Picture by 2021 Getty Images

Elijah Winnington: The Spongebob-loving swimmer making waves in Australia

After impressing at Olympic trials, the freestyle sprinter, who watches cartoons between performances, is now a medal favourite at Tokyo 2020.
By Chloe Merrell

Causing an upset in swimming is a certified way to get noticed.

Beating the reigning Olympic champion and teammate on home soil – now that’s demanding attention.

Elijah Winnington did precisely that on Day One of the Australian Olympic trials in Adelaide, when he touched the wall in the men's 400m freestyle in 3:42.65 – the fastest time in the world in 2021. Behind him, Jack McLoughlin finished in second place (3:43.27) with Mack Horton, 400m freestyle Olympic gold medal winner, trailing in third (3:43.92).

Horton, who beat China’s Sun Yang to gold in Rio 2016, will now miss out at a chance to defend his title in his favourite event at Tokyo 2020, in 2021. While he was well within the Olympic qualifying standard, the 25-year-old needed to finish inside the top two for selection.

Ensuring that the gold returns to Australian shores will be a responsibility that now, in part, befalls Winnington.

“It means everything to me. I dreamt of this moment as a kid. To see that I touched the wall first and I made the qualifying time, it was pretty special” said the 21-year-old, beaming after the race.

“When I get on the world stage, whether Sun Yang races, it’s going to be a competition and if you make the team in 400m for Australia you are very much in contention for an Olympic medal let alone Olympic gold.”

History of success for Winnington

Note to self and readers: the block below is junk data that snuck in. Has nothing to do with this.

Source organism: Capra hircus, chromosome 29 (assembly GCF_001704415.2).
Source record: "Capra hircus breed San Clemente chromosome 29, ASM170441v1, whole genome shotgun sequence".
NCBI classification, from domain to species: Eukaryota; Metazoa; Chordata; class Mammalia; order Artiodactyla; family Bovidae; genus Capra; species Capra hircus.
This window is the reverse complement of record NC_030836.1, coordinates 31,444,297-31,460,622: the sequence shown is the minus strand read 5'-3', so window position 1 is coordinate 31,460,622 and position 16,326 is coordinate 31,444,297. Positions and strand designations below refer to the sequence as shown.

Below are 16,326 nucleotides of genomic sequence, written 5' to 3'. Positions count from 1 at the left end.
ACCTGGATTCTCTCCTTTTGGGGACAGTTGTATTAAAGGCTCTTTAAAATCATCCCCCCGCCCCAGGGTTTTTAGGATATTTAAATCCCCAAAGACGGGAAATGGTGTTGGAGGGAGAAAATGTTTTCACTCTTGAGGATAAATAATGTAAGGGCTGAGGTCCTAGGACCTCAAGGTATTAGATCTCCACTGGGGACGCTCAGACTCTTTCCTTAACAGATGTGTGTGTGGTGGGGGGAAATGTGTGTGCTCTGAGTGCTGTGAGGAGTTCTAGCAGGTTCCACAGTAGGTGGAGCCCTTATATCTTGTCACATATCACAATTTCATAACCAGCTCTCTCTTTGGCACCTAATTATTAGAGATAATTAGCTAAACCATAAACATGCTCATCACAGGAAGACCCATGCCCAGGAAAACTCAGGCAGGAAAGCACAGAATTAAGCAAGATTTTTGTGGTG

Day Two of trials was no less fruitful for Winnington, who continues to push established Australian Olympic heroes. The Queenslander finished just .07 behind Olympic gold medallist Kyle Chalmers in the 100m freestyle to earn a second individual spot on the roster.

Though Winnington may have had heads spinning after the spectacular dethroning of his rival countryman, if you look at his track record, his current form is not all that surprising.

At the junior level, Winnington dominated winning an impressive 26 National titles. In 2018, he set the Junior World Record in the 200m freestyle.

The transition from junior to senior level has been practically seamless for the young star.

Winnington medalled in his first appearance for the Dolphins team. He was a member of the Men’s 4x200m Freestyle Relay team that not only won gold at the 2018 Gold Coast Commonwealth Games, but also set a new Games Record. To round it all off, in 2019 he won his first open national title in the 400m, setting him well on the path to a successful future.

Superstitions and Spongebob

While things are heating up for the rising star and the Olympics loom in the distance, when it comes to superstitions a youthful spirit remains. Winnington confesses that between heats and finals of big competitions he watches iconic children’s cartoon: Spongebob Square Pants.

“I have to watch Spongebob. It’s not like I race bad if I don’t, it’s just that one thing that takes my mind off everything and I can just relax.”

With the storming performances Winnington is currently putting on and races still head, if it works then it works.